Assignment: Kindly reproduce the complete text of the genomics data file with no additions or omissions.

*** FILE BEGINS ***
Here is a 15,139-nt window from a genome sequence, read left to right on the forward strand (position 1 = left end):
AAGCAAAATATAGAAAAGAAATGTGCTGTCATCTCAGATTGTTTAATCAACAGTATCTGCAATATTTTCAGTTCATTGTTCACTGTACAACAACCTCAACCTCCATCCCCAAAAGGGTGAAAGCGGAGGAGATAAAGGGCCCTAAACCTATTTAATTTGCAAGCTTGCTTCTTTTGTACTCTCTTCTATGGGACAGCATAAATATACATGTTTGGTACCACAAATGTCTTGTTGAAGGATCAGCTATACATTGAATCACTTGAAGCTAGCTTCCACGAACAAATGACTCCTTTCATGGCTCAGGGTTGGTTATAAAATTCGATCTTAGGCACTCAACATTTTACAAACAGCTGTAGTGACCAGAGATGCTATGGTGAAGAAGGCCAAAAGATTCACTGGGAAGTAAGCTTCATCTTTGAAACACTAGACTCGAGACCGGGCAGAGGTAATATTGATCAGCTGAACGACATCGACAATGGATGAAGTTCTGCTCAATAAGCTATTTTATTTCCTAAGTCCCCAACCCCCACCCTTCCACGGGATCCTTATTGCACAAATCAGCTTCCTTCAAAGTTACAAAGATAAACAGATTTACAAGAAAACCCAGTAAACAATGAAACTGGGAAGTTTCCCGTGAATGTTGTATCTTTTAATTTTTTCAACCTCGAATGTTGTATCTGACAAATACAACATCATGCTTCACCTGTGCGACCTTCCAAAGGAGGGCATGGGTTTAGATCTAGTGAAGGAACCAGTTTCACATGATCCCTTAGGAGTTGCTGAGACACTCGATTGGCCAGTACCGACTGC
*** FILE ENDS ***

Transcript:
Here is a 15,139-nt window from a genome sequence, read left to right on the forward strand (position 1 = left end):
AAGCAAAATATAGAAAAGAAATGTGCTGTCATCTCAGATTGTTTAATCAACAGTATCTGCAATATTTTCAGTTCATTGTTCACTGTACAACAACCTCAACCTCCATCCCCAAAAGGGTGAAAGCGGAGGAGATAAAGGGCCCTAAACCTATTTAATTTGCAAGCTTGCTTCTTTTGTACTCTCTTCTATGGGACAGCATAAATATACATGTTTGGTACCACAAATGTCTTGTTGAAGGATCAGCTATACATTGAATCACTTGAAGCTAGCTTCCACGAACAAATGACTCCTTTCATGGCTCAGGGTTGGTTATAAAATTCGATCTTAGGCACTCAACATTTTACAAACAGCTGTAGTGACCAGAGATGCTATGGTGAAGAAGGCCAAAAGATTCACTGGGAAGTAAGCTTCATCTTTGAAACACTAGACTCGAGACCGGGCAGAGGTAATATTGATCAGCTGAACGACATCGACAATGGATGAAGTTCTGCTCAATAAGCTATTTTATTTCCTAAGTCCCCAACCCCCACCCTTCCACGGGATCCTTATTGCACAAATCAGCTTCCTTCAAAGTTACAAAGATAAACAGATTTACAAGAAAACCCAGTAAACAATGAAACTGGGAAGTTTCCCGTGAATGTTGTATCTTTTAATTTTTTCAACCTCGAATGTTGTATCTGACAAATACAACATCATGCTTCACCTGTGCGACCTTCCAAAGGAGGGCATGGGTTTAGATCTAGTGAAGGAACCAGTTTCACATGATCCCTTAGGAGTTGCTGAGACACTCGATTGGCCAGTACCGACTGC